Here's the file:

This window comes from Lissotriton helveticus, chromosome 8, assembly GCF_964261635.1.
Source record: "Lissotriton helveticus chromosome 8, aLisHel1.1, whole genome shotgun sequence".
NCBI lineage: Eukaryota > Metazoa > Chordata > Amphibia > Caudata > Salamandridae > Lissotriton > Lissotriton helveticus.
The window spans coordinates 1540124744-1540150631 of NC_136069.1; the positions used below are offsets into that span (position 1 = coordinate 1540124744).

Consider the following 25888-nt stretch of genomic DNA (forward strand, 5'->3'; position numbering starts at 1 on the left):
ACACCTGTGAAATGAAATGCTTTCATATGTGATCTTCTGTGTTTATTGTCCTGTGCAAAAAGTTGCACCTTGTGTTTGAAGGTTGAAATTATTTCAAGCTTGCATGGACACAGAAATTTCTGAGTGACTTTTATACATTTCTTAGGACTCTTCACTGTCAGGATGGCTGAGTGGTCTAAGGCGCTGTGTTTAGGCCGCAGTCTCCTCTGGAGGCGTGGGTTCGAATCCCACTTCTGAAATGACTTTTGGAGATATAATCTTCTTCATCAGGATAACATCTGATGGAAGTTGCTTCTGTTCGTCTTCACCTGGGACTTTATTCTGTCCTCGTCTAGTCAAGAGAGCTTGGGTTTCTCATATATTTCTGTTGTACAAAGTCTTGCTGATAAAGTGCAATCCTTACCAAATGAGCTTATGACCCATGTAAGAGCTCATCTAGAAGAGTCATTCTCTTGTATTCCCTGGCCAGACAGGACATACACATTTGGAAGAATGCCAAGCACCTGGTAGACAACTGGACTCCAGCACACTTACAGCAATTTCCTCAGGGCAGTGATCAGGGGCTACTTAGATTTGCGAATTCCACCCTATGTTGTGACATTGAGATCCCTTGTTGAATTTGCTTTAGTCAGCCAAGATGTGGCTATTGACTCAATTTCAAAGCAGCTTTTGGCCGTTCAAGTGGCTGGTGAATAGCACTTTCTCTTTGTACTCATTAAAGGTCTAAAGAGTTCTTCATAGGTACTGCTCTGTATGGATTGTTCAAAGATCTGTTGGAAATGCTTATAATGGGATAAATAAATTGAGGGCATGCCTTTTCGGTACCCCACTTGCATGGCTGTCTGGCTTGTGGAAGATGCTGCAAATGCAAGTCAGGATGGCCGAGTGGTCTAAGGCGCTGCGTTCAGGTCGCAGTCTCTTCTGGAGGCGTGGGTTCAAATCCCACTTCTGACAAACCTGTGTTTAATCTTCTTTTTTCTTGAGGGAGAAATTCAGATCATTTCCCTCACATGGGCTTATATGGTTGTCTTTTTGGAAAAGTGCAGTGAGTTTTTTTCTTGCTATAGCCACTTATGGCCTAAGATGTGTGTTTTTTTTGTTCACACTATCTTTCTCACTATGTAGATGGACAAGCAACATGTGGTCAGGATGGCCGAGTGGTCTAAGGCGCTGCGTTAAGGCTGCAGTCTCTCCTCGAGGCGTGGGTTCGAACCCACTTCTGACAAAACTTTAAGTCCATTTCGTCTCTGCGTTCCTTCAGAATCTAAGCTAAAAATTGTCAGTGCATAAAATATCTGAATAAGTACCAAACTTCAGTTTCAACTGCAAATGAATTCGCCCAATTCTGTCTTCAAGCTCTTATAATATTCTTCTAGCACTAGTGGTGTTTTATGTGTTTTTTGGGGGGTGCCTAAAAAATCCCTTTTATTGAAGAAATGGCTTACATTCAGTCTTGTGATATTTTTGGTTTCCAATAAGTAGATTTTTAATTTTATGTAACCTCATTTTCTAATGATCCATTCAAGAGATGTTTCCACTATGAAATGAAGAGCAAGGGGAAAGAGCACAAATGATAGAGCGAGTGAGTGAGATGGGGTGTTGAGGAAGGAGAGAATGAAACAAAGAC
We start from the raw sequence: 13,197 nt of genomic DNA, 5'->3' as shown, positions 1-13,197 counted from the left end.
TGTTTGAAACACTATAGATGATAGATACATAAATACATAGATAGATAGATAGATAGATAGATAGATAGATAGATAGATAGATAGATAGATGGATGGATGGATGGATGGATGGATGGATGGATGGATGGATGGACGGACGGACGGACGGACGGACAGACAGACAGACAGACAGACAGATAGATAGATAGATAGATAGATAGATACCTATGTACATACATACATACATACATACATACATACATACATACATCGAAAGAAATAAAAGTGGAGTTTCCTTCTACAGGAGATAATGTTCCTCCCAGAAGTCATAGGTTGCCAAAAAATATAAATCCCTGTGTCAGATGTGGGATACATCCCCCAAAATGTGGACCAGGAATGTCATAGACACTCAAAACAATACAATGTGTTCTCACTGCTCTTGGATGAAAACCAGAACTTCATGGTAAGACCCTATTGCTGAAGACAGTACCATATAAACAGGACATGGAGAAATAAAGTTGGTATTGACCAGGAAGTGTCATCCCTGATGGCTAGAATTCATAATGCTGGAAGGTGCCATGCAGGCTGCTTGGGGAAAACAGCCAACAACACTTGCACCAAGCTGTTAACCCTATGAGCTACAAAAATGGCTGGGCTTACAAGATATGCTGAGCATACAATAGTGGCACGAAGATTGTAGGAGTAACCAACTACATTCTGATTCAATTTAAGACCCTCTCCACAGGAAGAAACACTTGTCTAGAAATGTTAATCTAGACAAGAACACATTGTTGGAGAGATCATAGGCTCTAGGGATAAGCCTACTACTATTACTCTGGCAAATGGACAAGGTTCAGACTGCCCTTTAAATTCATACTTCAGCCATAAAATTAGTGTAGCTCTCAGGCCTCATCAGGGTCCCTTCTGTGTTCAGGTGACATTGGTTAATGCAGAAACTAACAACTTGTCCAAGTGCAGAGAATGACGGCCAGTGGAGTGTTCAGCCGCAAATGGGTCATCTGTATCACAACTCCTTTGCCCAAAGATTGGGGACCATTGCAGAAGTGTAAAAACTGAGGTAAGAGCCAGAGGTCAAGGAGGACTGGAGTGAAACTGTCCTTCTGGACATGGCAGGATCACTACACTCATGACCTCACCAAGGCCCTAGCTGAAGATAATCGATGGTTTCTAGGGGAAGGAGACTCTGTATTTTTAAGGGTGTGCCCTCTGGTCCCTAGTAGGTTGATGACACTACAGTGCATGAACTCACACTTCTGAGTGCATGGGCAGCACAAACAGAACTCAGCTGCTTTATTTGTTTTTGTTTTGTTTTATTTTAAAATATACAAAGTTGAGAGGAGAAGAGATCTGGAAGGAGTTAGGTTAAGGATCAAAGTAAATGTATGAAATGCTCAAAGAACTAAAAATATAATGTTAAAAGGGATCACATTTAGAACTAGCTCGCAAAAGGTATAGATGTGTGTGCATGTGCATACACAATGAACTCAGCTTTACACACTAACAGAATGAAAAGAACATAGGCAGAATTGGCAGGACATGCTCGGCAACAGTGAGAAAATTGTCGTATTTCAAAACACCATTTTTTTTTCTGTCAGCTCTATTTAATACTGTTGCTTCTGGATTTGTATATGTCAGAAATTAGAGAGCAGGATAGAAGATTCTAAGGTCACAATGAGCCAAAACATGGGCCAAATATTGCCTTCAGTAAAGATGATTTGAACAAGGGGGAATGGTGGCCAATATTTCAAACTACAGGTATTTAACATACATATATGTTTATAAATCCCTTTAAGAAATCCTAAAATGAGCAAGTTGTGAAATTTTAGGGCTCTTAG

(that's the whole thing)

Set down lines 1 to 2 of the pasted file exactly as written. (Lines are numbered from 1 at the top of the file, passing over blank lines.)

This window comes from Lissotriton helveticus, chromosome 8, assembly GCF_964261635.1.
Source record: "Lissotriton helveticus chromosome 8, aLisHel1.1, whole genome shotgun sequence".